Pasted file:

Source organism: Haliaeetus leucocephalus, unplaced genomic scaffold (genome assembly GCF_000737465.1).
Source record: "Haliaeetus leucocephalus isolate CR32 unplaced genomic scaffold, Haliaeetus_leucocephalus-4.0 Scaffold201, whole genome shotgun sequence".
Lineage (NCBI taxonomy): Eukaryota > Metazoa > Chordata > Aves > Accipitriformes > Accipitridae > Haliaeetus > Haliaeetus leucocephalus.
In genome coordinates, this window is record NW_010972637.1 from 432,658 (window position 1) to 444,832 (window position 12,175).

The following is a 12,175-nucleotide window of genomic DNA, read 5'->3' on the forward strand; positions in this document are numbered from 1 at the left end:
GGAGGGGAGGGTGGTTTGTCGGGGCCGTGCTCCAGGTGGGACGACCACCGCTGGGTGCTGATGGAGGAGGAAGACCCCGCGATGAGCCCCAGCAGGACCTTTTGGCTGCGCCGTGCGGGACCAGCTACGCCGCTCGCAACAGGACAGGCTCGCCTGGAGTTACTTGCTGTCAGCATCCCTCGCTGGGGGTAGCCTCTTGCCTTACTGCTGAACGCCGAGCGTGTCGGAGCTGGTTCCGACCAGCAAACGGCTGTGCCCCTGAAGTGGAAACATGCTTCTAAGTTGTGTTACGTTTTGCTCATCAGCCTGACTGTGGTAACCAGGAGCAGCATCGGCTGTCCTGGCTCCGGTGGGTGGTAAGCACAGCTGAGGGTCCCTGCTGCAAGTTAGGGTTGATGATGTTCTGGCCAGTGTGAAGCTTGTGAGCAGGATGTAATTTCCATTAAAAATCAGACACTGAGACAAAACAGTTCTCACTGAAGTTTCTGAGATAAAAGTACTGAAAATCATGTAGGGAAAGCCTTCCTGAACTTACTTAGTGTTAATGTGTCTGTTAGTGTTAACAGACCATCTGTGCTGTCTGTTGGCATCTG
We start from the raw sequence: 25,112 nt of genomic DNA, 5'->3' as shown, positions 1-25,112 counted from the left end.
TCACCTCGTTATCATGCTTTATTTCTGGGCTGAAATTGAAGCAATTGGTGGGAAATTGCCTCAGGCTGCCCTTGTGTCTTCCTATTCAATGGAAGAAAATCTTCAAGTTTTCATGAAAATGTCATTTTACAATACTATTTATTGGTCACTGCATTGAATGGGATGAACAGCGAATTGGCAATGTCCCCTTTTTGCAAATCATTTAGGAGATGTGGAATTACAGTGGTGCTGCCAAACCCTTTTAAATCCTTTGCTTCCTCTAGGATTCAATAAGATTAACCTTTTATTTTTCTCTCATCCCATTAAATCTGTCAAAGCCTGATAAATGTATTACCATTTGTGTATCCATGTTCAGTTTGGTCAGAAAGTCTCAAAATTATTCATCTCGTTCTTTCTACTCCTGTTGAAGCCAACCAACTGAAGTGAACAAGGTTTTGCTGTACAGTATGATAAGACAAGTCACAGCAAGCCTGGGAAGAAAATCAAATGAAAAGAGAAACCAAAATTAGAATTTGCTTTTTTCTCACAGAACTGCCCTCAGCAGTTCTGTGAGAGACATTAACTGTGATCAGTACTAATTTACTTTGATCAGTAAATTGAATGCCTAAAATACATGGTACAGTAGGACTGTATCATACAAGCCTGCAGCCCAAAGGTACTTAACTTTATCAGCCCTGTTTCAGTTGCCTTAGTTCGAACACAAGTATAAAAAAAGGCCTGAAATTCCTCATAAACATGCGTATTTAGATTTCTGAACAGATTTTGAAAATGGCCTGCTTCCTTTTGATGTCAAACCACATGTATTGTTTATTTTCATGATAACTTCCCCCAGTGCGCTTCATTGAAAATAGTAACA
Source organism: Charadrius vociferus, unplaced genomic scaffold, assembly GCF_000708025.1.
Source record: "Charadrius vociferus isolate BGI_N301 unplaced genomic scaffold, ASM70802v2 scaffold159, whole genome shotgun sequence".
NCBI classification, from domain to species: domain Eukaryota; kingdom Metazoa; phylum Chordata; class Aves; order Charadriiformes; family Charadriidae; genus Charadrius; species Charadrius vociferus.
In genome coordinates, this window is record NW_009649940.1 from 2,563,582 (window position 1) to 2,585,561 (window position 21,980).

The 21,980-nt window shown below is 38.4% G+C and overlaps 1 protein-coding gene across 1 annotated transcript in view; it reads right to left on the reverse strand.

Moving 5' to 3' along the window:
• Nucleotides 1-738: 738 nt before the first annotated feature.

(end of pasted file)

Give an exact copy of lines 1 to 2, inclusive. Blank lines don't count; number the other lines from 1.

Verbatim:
Source organism: Haliaeetus leucocephalus, unplaced genomic scaffold (genome assembly GCF_000737465.1).
Source record: "Haliaeetus leucocephalus isolate CR32 unplaced genomic scaffold, Haliaeetus_leucocephalus-4.0 Scaffold201, whole genome shotgun sequence".